Biologically Inspired Software Architecture for Deep Learning


With the emergence of Deep Learning as the dominant paradigm for Artificial Intelligence based systems, one open question that seems to be neglected is “What guidelines do we have in architecting software that uses Deep Learning?” If all the innovative companies like Google are on a exponential adoption curve to incorporate Deep Learning in every thing they do, then what perhaps is the software architecture that holds this all together?

The folks at Google wrote a paper (a long time ago, meaning 2014), “Machine Learning: The High-Interest Credit Card of Technical Debt” that enumerates many of the difficulties that we need to consider when building software that consists of machine learning or deep learning sub-components. Contrary to popular perception that Deep Learning systems can be “self-driving”. There is a massive ongoing maintenance cost when machine learning is used. In the Google paper, the authors enumerate many risk factors, design patterns, and anti-patterns to needs to be taken into consideration in an architecture. These include design patterns such as : boundary erosion, entanglement, hidden feedback loops, undeclared consumers, data dependencies and changes in the external world.

The Google “Technical Debt” article should be required reading for anyone involved in operationalizing Deep Learning systems. For easy reference and to aid in discussion, lets detail the important risk factors and design patterns in that paper.

Software architect involves patterns to ensure software code are modular and thus have minimal dependencies with each other. By contrast, Deep Learning systems (applies equally to machine learning), code is created from training data. This is the key difference between classical software and Deep Learning systems

  1. Complex Models Erode Boundaries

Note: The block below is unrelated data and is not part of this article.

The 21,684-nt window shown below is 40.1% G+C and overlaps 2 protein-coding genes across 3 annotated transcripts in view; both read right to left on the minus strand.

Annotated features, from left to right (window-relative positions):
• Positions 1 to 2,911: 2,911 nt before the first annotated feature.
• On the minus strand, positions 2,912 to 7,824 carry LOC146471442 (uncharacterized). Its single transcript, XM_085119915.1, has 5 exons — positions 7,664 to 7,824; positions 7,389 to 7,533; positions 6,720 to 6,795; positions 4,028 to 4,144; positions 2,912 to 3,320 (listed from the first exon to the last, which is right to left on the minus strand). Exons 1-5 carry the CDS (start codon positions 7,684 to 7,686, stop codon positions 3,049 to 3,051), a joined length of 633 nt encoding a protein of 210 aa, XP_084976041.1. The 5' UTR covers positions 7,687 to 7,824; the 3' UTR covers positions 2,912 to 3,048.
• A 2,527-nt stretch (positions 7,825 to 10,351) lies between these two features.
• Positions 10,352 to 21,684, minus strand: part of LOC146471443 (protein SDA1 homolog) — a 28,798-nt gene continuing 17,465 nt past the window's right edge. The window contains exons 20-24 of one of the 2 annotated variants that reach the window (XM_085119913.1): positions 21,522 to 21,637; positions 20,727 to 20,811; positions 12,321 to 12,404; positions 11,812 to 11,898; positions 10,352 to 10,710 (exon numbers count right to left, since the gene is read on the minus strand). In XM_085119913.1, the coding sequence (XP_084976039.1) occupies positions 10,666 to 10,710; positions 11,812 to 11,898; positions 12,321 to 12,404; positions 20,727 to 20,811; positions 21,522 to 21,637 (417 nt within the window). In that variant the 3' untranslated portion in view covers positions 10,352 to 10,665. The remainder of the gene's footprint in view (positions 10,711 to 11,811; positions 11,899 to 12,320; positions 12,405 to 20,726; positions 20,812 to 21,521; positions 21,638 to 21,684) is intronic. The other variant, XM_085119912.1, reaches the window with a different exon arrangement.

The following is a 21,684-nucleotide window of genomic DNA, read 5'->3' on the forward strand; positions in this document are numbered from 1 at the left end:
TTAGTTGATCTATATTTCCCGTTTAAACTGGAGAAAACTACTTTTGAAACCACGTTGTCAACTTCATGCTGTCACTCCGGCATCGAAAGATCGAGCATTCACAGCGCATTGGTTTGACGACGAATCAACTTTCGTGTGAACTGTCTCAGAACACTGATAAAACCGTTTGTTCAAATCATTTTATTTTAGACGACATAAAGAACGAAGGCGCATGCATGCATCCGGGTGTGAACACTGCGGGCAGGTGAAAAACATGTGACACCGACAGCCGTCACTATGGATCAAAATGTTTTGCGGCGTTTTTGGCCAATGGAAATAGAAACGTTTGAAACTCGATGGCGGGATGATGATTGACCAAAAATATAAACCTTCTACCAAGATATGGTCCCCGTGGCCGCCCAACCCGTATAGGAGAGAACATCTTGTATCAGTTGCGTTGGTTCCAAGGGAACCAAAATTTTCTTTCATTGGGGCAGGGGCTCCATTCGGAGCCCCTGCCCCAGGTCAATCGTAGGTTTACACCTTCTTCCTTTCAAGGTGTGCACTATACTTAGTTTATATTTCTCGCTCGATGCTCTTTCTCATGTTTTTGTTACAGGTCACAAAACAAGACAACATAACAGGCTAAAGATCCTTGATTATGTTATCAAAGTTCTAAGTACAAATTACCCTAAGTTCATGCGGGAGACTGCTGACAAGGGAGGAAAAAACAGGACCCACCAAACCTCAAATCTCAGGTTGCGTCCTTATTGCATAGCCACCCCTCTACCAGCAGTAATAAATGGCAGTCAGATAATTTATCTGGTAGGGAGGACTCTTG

There are few mechanisms to separate data dependencies in data.

Entanglement — Deep learning models and the data used to train them are naturally entangled.

Hidden Feedback Loops — Systems that learn from the world are in a feedback loop with its actions and its observations.

Undeclared Consumers — Predictions made by a machine may be used by other systems.

2. Data Dependencies Dominate over Code Dependencies

Data dependencies have greater importance unfortunately it is far less common to find tools to discover data dependencies.

Unstable Data Dependencies — Data behavior inevitably changes over time. A mitigation strategy is to use versioned copies of data.

Underutilized Data Dependencies — Regularly evaluate the effect of removing features from a model whenever possible.

Static Analysis of Data Dependencies — Annotate data and features to allow automatic dependency checking.

Correction Cascades — Using models in a domain different from its original domain. Annotate the model to allow inspection of its original use.

3. System Level Spaghetti

Glue Code — Only 5% of the code is machine learning, 95% of code is glue code and thus should be treated with conventional software architecture approaches.

Pipeline Jungles — Invest engineering resources so that maintaining pipelines ( code for data collection and feature extraction) can be made sustainable.

Dead Experimental Codepaths — A famous example of this was Knight Capital’s system losing $465 million in 45 minutes dues to an obsolete experimental codepath.

Configuration Debt — Machine learning algorithms can be elegant, but a lot of real world messiness can be found in their configuration.

4. Changes in the External World

The world is rarely stable and therefore these system need to be adaptive.

Fixed Threshold in Dynamic Systems — This applies to classical machine prediction models where arbitrary thresholds are defined rather than learned from the data.

When Correlations no longer Correlate — Models that assume correlation may break when the correlations no longer hold.

Monitoring and Testing — Live monitoring of behavior is critical.

As you can see, the problems are vast and the solutions are quite limited. However, as we explore newer architectures (i.e. “Modular Deep Learning” and “Meta-Learning”) we can begin to seek out newer solutions. A good inspiration, that I stumbled upon can be found in this insightful blog (Scientific American) that describes “Building a Resilient Business Inspired by Biology”. The author describes 6 features found in biology and applied it to business processes. I will take the same approach and see how it may apply to Deep Learning systems.